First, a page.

More Americans Say They Know a Trans Person—and That Can Save Lives

When you’re personally acquainted with someone, you tend to be more accepting, research shows.

Jazz Jennings. (Photo: Noam Galai/Getty Images)

Sep 17, 2015· 2 MIN READ
Jennifer Swann is TakePart’s culture and lifestyle reporter.

From her Diane Sawyer interview to her Vanity Fair cover and educational docuseries, Caitlyn Jenner has become one of the most prominent celebrity faces of the transgender community. The cultural significance of her visibility in mainstream media has been largely underscored by one prominent statistic: About 8 percent of Americans say they personally know someone who is transgender, according to a 2008 GLAAD survey.

As it turns out, that number has doubled in the last seven years, according to a survey released by the organization on Thursday. Of the 2,000 adult participants, 16 percent now report personally knowing or working with someone who is transgender. LGBT advocates say that’s a good thing.

“We know that someone who personally knows a member of the LGBT community is much more likely to be accepting,” Sarah Kate Ellis, GLAAD’s CEO and president, said in a statement. She’s referring to the organization’s 2008 survey, which shows that when people know someone who is gay, they tend to have a more favorable attitude toward gays and lesbians overall.

UCLA’s Williams Institute estimates that while gay and lesbian adults account for 1.7 percent of the U.S. population, transgender adults account for about 0.3 percent of the U.S. population. But many experts believe the number is much higher than statistics can account for. Part of the reason is that a majority of transgender people hide their gender identity or transition to avoid discrimination, according to a 2011 survey from the National Center for Transgender Equality.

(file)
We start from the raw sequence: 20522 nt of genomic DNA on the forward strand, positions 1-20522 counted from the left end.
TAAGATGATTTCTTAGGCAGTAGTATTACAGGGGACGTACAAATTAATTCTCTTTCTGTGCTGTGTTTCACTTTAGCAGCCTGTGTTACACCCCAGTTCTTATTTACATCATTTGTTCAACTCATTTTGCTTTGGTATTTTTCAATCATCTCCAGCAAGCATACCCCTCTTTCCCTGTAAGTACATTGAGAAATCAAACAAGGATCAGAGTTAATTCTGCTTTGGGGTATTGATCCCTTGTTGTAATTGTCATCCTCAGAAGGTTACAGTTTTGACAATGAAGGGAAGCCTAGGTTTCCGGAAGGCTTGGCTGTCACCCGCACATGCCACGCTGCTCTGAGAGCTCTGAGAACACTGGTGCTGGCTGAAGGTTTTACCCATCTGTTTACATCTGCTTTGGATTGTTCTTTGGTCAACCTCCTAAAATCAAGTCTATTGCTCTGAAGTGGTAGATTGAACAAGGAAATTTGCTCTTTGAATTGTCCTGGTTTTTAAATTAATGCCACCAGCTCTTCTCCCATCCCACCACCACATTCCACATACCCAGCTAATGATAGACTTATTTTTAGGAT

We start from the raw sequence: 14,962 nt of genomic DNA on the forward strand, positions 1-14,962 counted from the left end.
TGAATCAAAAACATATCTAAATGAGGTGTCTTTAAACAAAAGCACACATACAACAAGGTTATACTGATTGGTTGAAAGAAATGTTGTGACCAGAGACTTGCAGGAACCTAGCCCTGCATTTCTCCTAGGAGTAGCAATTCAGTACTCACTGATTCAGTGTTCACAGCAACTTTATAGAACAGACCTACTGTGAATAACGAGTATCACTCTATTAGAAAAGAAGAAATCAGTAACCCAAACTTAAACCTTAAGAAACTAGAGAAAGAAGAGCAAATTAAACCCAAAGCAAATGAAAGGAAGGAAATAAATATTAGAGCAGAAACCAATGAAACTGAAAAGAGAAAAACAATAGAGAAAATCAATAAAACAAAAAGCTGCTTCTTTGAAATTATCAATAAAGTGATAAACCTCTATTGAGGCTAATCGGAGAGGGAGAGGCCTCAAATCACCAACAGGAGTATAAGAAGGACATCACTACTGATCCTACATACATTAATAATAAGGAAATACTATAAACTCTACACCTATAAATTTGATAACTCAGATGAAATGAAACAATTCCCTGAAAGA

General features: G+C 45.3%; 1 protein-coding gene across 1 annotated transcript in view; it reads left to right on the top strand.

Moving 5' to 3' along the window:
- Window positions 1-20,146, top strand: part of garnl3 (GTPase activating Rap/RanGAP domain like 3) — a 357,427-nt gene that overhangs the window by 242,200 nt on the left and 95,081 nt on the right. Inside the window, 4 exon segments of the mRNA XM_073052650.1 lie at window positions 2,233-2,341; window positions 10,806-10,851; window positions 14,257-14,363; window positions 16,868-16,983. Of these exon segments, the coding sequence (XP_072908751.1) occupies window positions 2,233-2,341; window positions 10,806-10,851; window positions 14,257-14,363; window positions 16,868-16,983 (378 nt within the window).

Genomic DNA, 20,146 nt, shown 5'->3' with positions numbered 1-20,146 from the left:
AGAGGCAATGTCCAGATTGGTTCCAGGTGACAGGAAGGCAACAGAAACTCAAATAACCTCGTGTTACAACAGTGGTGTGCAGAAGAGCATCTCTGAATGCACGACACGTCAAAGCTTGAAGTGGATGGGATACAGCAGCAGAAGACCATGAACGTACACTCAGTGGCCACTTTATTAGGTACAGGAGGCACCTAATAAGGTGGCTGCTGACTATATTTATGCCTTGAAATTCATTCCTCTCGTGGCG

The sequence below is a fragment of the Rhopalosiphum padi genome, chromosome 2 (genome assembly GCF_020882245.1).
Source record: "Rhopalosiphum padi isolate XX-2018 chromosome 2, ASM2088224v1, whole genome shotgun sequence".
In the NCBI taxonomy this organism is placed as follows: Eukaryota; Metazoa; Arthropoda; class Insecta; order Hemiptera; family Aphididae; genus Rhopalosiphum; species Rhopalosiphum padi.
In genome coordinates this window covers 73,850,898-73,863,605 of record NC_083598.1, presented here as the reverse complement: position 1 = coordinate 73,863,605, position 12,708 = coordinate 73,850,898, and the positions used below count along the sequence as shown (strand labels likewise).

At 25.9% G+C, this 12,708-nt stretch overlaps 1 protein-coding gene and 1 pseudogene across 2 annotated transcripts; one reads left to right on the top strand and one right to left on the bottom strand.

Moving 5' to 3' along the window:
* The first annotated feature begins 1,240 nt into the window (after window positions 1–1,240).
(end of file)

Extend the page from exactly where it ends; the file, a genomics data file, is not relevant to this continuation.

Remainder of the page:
“At a time when transgender people still face staggering rates of discrimination, poverty, and violence, it is crucial that we continue to increase visibility and accelerate acceptance of trans people everywhere,” Ellis said. Ninety percent of respondents in the 2011 survey reported experiencing harassment, mistreatment, or discrimination at work, and 19 percent said they were refused medical care because of their transgender or gender nonconforming status.
Per the GLAAD survey, the number of people who reported knowing someone who is transgender skewed highest for millennials—27 percent—compared with people over the age of 45. In the latter group, the statistic still hovers around 9 percent. The finding suggests younger people are also more likely to be accepting of LGBT people—and not just the celebrity teens they see on TV, such as Jazz Jennings.

When it comes to transgender visibility, geographic location matters too. People who live in the West were nearly twice as likely to know or work with someone who is transgender than people who live in the Northeast. Surprisingly, residents of the South and Midwest scored slightly higher than those who live in the Northeast when it comes to knowing a transgender person.

But even as more people report working with and befriending transgender people, media representation doesn’t become any less important. Eighty-four percent of the people surveyed said they still relied on media—presumably TV shows such as I Am Cait and I Am Jazz—to educate themselves about the transgender community at large.

For that reason, GLAAD spokesperson Nick Adams says, “it’s crucial that the media increase and improve the coverage of transgender issues, and that transgender people have the opportunity to tell their own stories about our lives and the issues we face.”